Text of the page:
Wednesday, 6 June 2012

Walk walk walk walk walk walk walk

Last night we went wandering and I remembered the person that I am. I had forgotten this; I had lost the footfalls that make me Jane. But it is, and always has been, my recipe for happiness: take one boy and one bottle of wine, set forth in a direction, discover. Actually, even the boy and the wine are superfluous. New York cured a litany of broken hearts with feet after feet over bridges, all day and forever. I talk of the sluttery that heralded the release, but that came later. The post-care medicine after the surgery. The truth was walking.

We pointed our bodied west and armed ourselves with Chardonnay. We walked through chi-chi Kreuzberg with its baby boots and pottery studios, and we laughed. James pointed out every building that looked like a cake of a building and said, “Look at that building. It looks like a cake. I love it when they make buildings that look like cakes.”

I concurred. I explained to him that all of this was ours and no one could stop us from walking down these streets: whatever happened, whether we were rich or poor or settled or wild, the city streets were the last honest gift to the people and we would wander forever without paying a dime to stare at the cake buildings and drink and hold hands and revel in the rhythms of our feet.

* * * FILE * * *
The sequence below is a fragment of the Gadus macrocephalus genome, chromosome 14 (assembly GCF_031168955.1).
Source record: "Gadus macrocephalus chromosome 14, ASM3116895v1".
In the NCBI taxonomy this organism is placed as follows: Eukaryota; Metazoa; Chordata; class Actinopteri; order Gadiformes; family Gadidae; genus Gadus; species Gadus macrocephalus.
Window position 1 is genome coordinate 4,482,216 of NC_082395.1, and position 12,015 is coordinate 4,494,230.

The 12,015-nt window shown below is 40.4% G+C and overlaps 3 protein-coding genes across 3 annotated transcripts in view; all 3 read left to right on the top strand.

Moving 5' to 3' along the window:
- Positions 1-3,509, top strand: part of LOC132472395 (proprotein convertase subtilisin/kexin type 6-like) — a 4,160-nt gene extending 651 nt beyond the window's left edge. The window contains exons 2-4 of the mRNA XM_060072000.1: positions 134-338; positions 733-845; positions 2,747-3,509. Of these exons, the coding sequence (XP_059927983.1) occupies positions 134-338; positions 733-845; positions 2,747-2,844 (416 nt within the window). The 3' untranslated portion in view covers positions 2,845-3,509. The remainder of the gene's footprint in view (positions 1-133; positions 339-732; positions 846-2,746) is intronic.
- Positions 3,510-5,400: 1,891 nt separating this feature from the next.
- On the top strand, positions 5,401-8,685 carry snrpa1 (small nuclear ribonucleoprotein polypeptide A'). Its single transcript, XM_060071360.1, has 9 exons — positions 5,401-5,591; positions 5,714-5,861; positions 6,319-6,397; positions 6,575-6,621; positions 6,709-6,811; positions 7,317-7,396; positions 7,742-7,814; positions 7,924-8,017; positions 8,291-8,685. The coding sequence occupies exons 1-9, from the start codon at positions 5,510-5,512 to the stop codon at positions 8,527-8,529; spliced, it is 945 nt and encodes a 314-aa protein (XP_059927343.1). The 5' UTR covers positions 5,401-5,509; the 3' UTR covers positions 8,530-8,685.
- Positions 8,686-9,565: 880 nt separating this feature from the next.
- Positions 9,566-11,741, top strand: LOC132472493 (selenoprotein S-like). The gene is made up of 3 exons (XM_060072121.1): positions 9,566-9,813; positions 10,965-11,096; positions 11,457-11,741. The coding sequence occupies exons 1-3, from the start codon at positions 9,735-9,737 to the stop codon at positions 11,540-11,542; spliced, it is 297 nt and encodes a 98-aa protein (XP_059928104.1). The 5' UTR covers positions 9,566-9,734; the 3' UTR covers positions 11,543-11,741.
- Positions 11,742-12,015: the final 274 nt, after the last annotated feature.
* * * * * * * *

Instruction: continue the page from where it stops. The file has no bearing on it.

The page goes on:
He said, “Yes, yes, you’re right,” and we grinned and then we came across a waterfall carved out of rock all the way to the skyline. In the distant peak there was a church spire and a green merman tended to the bottom pool like a Greek myth waiting to grab you by the hair. There were caves made of pine needles and lazy boughs where a girl could sit and lose herself hiding from the tarmac and the troubles of the world. But no time for that now, we walked on

through red-orange-green beep beep junctions and cobbled backstreets and shop windows and supermarkets more wine and statues at the side of the road like waiting armies and leaning buildings trying to read the newspapers over your shoulder and then, at a square, in Schonenberg, we stopped.

We wanted a cigarette but there were no cigarettes and it was late. We had worn our shoes out. It was time for home.

We boarded the subway and sped home like penguins diving into deep water. We covered an incredible distance in an incredibly short time. We bought more wine and came home to the swingseat in the garden and the rain started to pitterpatter on the cover over our heads.

We promised each other more walks, always and forever, and then I fell into a deep deep sleep where I dreamt of ballgames and rollercoasters. 

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